The Church of England is wrong to charge for weddings and should scrap fees, a vicar has said ahead of a vote on the issue next week.
Charging couples hundreds of pounds is a “major contributor to the decline in church weddings”, according to the Reverend Tom Woolford, who will put a motion before the church’s parliament on Tuesday.
The vicar of New Longton, near Preston in Lancashire, described marriage fees as being “like a poll tax”, ahead of the vote at the General Synod.
People who marry in a church in their home parish must pay a maximum of £539, or £641 if they marry away from where they live, according to Church of England fees for 2023.
Next week the Synod will be asked to vote on a motion to scrap or at least reduce fees charged to couples wanting to get married in church.
Woolford said that, as marriage is seen in the church as a gift from God, “it should be a free gift”.
He told the PA news agency: “With cost of living, the cost of a wedding can be phenomenally expensive. So we just want to make it really easy for people, financially make it easy, for them to get married in church.
“We believe it’s (marriage is) a gift of God, and we even say that in our literature – we say marriage is a gift of God in creation.
“Well, if it’s a gift, why are we charging for it? It should be a free gift.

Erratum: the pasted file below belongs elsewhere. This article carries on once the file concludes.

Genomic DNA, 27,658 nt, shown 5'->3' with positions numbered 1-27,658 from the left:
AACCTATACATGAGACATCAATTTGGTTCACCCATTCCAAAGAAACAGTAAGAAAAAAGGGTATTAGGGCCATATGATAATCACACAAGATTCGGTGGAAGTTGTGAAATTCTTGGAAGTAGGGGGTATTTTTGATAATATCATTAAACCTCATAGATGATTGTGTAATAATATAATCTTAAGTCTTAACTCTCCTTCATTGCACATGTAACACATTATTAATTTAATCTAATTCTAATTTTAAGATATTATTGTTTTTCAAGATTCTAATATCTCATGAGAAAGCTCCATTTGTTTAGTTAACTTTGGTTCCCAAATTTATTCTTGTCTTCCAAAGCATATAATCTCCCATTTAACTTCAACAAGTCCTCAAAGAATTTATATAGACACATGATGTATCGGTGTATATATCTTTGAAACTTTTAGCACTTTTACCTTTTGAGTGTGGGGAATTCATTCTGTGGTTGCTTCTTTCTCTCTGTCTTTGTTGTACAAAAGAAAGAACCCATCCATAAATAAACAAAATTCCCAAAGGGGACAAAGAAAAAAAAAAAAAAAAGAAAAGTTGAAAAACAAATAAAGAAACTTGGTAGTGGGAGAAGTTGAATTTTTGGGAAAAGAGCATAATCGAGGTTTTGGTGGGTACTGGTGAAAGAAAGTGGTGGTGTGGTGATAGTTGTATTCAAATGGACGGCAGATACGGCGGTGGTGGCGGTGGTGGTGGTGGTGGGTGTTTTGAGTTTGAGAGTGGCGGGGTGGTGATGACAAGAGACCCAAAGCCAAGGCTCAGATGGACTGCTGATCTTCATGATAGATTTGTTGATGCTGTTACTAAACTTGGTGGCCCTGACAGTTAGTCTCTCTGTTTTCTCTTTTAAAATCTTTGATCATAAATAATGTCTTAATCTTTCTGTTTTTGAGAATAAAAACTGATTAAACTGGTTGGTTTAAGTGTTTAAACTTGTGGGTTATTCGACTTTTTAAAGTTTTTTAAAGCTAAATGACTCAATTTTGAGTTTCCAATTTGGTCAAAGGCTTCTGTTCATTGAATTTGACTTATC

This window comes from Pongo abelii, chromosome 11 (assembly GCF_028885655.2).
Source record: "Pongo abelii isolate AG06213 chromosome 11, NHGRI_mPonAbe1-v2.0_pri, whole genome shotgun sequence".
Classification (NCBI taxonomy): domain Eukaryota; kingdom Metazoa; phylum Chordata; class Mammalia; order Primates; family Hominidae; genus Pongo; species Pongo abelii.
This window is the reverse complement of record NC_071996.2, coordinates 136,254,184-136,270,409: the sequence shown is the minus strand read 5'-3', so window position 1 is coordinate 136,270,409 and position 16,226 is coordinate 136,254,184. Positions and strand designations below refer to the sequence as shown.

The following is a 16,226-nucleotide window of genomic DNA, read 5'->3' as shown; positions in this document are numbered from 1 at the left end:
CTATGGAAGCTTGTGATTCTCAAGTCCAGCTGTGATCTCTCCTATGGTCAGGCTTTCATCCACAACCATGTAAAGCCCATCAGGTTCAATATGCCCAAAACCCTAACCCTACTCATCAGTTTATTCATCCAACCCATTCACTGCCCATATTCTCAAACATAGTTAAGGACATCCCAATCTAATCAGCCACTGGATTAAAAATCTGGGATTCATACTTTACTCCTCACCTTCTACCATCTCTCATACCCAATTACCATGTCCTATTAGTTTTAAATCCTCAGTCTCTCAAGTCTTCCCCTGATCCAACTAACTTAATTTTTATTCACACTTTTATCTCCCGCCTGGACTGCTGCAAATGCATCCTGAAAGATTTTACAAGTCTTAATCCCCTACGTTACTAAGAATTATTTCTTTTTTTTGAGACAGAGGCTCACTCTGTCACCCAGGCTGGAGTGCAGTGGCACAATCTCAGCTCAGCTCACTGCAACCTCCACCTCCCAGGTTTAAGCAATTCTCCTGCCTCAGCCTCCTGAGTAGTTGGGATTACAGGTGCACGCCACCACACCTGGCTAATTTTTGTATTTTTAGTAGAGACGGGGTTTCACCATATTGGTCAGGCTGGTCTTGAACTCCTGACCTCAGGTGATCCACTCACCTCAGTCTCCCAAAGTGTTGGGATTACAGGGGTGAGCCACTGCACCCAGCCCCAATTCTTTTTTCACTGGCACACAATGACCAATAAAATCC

“We should be wanting couples to get married in church, because it’s the right thing to do, because it’s good for them, good for society, good for the church, good for their children.
“So just encouraging it in every way, including this financial way, I guess seems the appropriate thing to do.”
He said he believes bishops will not vote to scrap fees entirely due to concerns around church income, adding he feels “they’d be wrong to do so”.
He said: “I think the chances of it just passing and weddings becoming free straight away is basically nil. General Synod is very risk-averse and the bishops will vote against it because they’re worried about loss of income for the churches and therefore having to find that money from somewhere else.
“I think that’s a short-sighted way to look at it because I think that, if the wedding is free, most couples will make a donation anyway. So you can’t just say ‘We’ll just lose all of the money’.
“I also think we’ll get lots more weddings if it’s free. And with more weddings, even if a donation is less than the fee, I think financially we’ll not be too far off.”
While he acknowledged that society is now more secular, he said baptisms – which are free – have not seen the same decline as church weddings, indicating “some correlation with the fees going up and up, and the number of church weddings going down and down”.
He said: “It’s not going to get to the same level as the 1950s, of course not, but I think that our fee structure is a major contributor to the decline in church weddings.”
Woolford said he would be happy for a regional trial to be approved as a first step, where weddings are free in a particular diocese for a period of time to see what difference it might make.
He said he is bringing the motion “on social justice grounds, on believing in marriage grounds”, adding: “If we believe it’s (marriage is) sacramental, then to charge for it doesn’t sit well.”